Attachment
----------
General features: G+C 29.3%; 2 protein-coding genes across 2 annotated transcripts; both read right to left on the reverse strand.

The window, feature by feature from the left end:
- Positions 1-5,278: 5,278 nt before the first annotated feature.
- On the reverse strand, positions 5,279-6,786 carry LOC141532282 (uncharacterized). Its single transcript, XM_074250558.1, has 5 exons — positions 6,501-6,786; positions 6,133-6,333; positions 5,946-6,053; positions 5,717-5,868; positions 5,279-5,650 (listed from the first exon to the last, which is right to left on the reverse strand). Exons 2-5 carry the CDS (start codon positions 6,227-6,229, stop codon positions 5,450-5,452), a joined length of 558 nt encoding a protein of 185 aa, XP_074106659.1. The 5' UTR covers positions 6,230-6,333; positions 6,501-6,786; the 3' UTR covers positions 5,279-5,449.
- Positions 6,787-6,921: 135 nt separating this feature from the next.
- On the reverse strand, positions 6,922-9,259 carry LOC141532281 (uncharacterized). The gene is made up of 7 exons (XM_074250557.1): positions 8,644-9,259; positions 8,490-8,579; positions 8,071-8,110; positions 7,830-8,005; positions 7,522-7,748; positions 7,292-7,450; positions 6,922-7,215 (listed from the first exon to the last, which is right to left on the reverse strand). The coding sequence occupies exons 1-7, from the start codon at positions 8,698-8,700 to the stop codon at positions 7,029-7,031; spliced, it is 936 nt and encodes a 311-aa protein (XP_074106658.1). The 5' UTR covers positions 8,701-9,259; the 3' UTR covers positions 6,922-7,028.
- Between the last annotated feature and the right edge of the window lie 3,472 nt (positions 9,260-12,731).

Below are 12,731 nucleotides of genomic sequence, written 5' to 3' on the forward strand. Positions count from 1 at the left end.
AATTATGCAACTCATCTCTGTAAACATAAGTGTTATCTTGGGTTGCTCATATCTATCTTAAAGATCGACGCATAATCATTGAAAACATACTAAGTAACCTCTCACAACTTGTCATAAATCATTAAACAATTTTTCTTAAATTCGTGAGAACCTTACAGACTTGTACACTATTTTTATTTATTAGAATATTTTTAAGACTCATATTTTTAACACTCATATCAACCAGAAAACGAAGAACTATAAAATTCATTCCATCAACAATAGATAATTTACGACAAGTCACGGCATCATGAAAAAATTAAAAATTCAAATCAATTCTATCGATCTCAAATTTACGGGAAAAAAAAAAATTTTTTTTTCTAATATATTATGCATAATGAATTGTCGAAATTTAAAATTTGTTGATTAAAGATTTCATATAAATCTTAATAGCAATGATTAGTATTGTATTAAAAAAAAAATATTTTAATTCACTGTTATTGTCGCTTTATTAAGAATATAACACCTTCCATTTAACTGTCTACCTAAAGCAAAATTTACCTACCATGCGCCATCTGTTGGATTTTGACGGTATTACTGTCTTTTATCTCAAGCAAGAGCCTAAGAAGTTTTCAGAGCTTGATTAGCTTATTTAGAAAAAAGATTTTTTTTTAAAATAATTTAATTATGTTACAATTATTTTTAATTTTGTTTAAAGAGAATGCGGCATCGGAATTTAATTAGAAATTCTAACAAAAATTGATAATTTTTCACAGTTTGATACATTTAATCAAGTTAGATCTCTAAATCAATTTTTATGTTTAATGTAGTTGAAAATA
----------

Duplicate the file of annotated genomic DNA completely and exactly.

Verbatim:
General features: G+C 29.3%; 2 protein-coding genes across 2 annotated transcripts; both read right to left on the reverse strand.

The window, feature by feature from the left end:
- Positions 1-5,278: 5,278 nt before the first annotated feature.
- On the reverse strand, positions 5,279-6,786 carry LOC141532282 (uncharacterized). Its single transcript, XM_074250558.1, has 5 exons — positions 6,501-6,786; positions 6,133-6,333; positions 5,946-6,053; positions 5,717-5,868; positions 5,279-5,650 (listed from the first exon to the last, which is right to left on the reverse strand). Exons 2-5 carry the CDS (start codon positions 6,227-6,229, stop codon positions 5,450-5,452), a joined length of 558 nt encoding a protein of 185 aa, XP_074106659.1. The 5' UTR covers positions 6,230-6,333; positions 6,501-6,786; the 3' UTR covers positions 5,279-5,449.
- Positions 6,787-6,921: 135 nt separating this feature from the next.
- On the reverse strand, positions 6,922-9,259 carry LOC141532281 (uncharacterized). The gene is made up of 7 exons (XM_074250557.1): positions 8,644-9,259; positions 8,490-8,579; positions 8,071-8,110; positions 7,830-8,005; positions 7,522-7,748; positions 7,292-7,450; positions 6,922-7,215 (listed from the first exon to the last, which is right to left on the reverse strand). The coding sequence occupies exons 1-7, from the start codon at positions 8,698-8,700 to the stop codon at positions 7,029-7,031; spliced, it is 936 nt and encodes a 311-aa protein (XP_074106658.1). The 5' UTR covers positions 8,701-9,259; the 3' UTR covers positions 6,922-7,028.
- Between the last annotated feature and the right edge of the window lie 3,472 nt (positions 9,260-12,731).

Below are 12,731 nucleotides of genomic sequence, written 5' to 3' on the forward strand. Positions count from 1 at the left end.
AATTATGCAACTCATCTCTGTAAACATAAGTGTTATCTTGGGTTGCTCATATCTATCTTAAAGATCGACGCATAATCATTGAAAACATACTAAGTAACCTCTCACAACTTGTCATAAATCATTAAACAATTTTTCTTAAATTCGTGAGAACCTTACAGACTTGTACACTATTTTTATTTATTAGAATATTTTTAAGACTCATATTTTTAACACTCATATCAACCAGAAAACGAAGAACTATAAAATTCATTCCATCAACAATAGATAATTTACGACAAGTCACGGCATCATGAAAAAATTAAAAATTCAAATCAATTCTATCGATCTCAAATTTACGGGAAAAAAAAAAATTTTTTTTTCTAATATATTATGCATAATGAATTGTCGAAATTTAAAATTTGTTGATTAAAGATTTCATATAAATCTTAATAGCAATGATTAGTATTGTATTAAAAAAAAAATATTTTAATTCACTGTTATTGTCGCTTTATTAAGAATATAACACCTTCCATTTAACTGTCTACCTAAAGCAAAATTTACCTACCATGCGCCATCTGTTGGATTTTGACGGTATTACTGTCTTTTATCTCAAGCAAGAGCCTAAGAAGTTTTCAGAGCTTGATTAGCTTATTTAGAAAAAAGATTTTTTTTTAAAATAATTTAATTATGTTACAATTATTTTTAATTTTGTTTAAAGAGAATGCGGCATCGGAATTTAATTAGAAATTCTAACAAAAATTGATAATTTTTCACAGTTTGATACATTTAATCAAGTTAGATCTCTAAATCAATTTTTATGTTTAATGTAGTTGAAAATA